3.5 weeks post breast reduction. Incision lilne opened up almost entire way, dr. has evacuated and has me home expressing,warm compresses and when edges are healed and drainage stopped will steri strip to let it heal. No infection, but looks horrible! Will it heal alright? dr. says yes but will take time. In meantime must I be inactive? No use of arms? No driving? Or just clean it, keep dry and hope for best.....
Large Hematoma 3.5 Weeks Post Breast Reduction. Can This Heal?
Doctor Answers (8)
Healing problems after breast reduction.
These problems sometimes occur following breast reduction and it is miserable. It can take some time for these to heal and you need to work closely with your doctor so that you can both get through this. The wounds often look terrible to start with and you will be amazed at how well it can all work out, but it can take many months before you get there.
My advice is to carry on with your normal life as much as possible but to avoid anything too strenuous, although you should talk to your doctor about what activities you can and can't do.
Keep your chin up and good luck with everything.
Healing open wound after breast reduction
Dear Anniebelle. Sorry to hear about your hematoma/open wound. Depending on the size of the open wound, it could takes months to heal. If you want it to heal faster, make sure you are getting good nutrition. Eat plenty of fruits and vegetables along with lean protein sources. Avoid junk food or processed food. If you smoke, you need to stop immediately. If you aren't taking any vitamins, start taking multivitamins/multiminerals that come from natural sources. Avoid synthetic vitamins because they often do more harm then good. (Most vitamins in pharmacies or discount stores are cheap synthetics). Go to a natural food store to get good vitamins. Also, take lots of Vitamin C in the Ester-C form. I recommend 500-1,000mg three times per day for my patients. These vitamins and nutrients will give your body the proper building blocks to help you heal faster. Hope this helps.
Hematoma and Open Wound after Breast Reduction?
I'm sorry to hear about the complication you have experienced; you will be amazed however how good the breasts can look in the long term for patients who have experienced these types of complications. The important thing is to continue to follow up closely with your plastic surgeon who is in the best position to provide treatment recommendations as well as activity level guidance.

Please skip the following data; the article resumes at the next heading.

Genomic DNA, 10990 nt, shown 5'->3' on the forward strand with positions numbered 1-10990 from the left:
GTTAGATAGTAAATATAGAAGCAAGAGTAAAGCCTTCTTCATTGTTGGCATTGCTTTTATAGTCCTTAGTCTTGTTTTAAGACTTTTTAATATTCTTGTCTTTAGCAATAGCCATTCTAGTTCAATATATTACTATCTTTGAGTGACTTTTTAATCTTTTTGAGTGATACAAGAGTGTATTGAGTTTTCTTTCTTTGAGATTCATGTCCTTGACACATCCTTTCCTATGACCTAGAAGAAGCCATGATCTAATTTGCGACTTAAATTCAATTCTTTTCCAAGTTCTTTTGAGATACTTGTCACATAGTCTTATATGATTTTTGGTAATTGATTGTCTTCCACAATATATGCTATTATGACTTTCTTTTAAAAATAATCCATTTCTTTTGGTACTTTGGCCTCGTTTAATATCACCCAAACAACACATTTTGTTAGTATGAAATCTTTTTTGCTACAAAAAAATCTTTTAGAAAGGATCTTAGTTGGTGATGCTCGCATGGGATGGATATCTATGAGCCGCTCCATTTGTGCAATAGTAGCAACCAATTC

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Wound Complication after Breast Reduction
Sorry to hear about your complication after surgery. There are various ways to take care of open wounds. Among these, wet to dry dressings, ointments and dry dressings, and wound vacs are the most common. Your surgeon's clinical evaluation will be the guide to the best treatment in you situation. It will take time to heal. And, the description of your treatment plan sounds reasonable. If your surgeon gave you instructions to remain inactive, not to use your arms or drive, there may be reason for this based on the condition of your particular wound.
Thank you for your question. Best wishes!
Gregory C. Park, M.D.
Vacuum system can help heal breast reduction wound.
There are two possible alternatives:
1) Take you back to the operating room, scrape the wound clean, and then close the incisions.
2) Apply a vacuum wound system which can really speed up the healing.
Open wound after breast reduction
Sounds like you should closely follow your doctor's instructions. A hematoma and open wound need to be followed closely. Good luck.
Hematoma after breast reduction
Every office has their own way of treating such problems. Will it heal? Is your question, Yes it will. Make sure you do as your PS advised and keep area clean. You should have normal movement of your arms; just no heavy lifting is what we tell our patients. Good luck
These answers are for educational purposes and should not be relied upon as a substitute for medical advice you may receive from your physician. If you have a medical emergency, please call 911. These answers do not constitute or initiate a patient/doctor relationship.